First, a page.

In San Francisco, newspapers, TV and radio are joining forces to shine an extra bright spotlight on an issue that they can all agree is a critical one: citywide homelessness.
Media organizations in San Francisco, from The Chronicle to Mother Jones to KQED, are planning to flood the city with news on homelessness the week of June 29, the New York Times reports. The goal of the coordinated coverage is to place the problem of homelessness front and center for residents and policymakers, driving politicians to take action.
“We are all frustrated,” Jon Steinberg, editor in chief of San Francisco magazine, told the news outlet. “We are all fed up. We feel there is not enough movement and accountability on the issue. [...] We want the full force of the Fourth Estate to bear down on this problem.”
Homelessness is a major issue in the city: On a single night in January 2015, San Francisco had more than 6,700 unsheltered people, the eighth highest count in the country, according to the U.S. Department of Housing and Urban Development.
One contributing factor could be that the city spends resources on criminalizing homelessness, according to The Coalition on Homelessness. A report released last year found that San Francisco has passed more bans on homeless people’s activities than any other city in California, and argues that the city’s resources would be better spent on providing housing to homeless people.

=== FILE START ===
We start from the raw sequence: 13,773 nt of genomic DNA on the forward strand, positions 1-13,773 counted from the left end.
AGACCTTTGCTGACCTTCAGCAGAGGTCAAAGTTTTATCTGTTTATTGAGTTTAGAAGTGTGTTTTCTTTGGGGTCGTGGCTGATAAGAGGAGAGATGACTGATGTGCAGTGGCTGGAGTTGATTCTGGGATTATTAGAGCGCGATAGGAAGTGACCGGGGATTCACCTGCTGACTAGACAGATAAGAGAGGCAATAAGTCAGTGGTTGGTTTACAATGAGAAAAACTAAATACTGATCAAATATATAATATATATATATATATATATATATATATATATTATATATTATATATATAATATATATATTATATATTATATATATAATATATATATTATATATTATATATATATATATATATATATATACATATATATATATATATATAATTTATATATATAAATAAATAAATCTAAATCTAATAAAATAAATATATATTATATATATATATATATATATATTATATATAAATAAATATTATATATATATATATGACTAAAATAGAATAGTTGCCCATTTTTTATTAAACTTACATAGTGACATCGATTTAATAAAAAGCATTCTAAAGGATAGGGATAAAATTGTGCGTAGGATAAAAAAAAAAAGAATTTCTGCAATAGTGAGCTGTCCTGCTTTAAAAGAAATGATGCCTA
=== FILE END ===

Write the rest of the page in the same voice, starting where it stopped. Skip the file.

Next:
Housing-first approaches have proven effective in neighboring Santa Clara, where a study found that homeless people cost the city an estimated $62,473 per year -- but after being given housing, that figure dropped to $19,767.
As part of the media campaign, the SF Chronicle will depart from traditional coverage the week of June 29, and publish four pieces exploring solutions to homelessness, such as building a mental health center, according to the Times.
This “solutions journalism” approach to coverage -- focusing not just on what’s going wrong, but also on potential solutions -- has gained traction in recent years.
“People need to hear about effective responses, so they can see possibilities and build upon them,” Keith Hammonds, the president of the Solutions Journalism Network, wrote in a blog. “Rigorous coverage of promising ideas will unleash creativity and make it more likely that effective models will realize their potential.”
Some of the SF media, however, aren’t going so far into the realm of advocacy, and are simply planning to ramp up their coverage on homelessness that week.
“I wasn’t going to try to figure out how to solve the homeless problem,” Aaron Pero, news director of KRON-TV, told the New York Times. “My vision was to send a number of reporters out and to find a profile that we could do every single day.”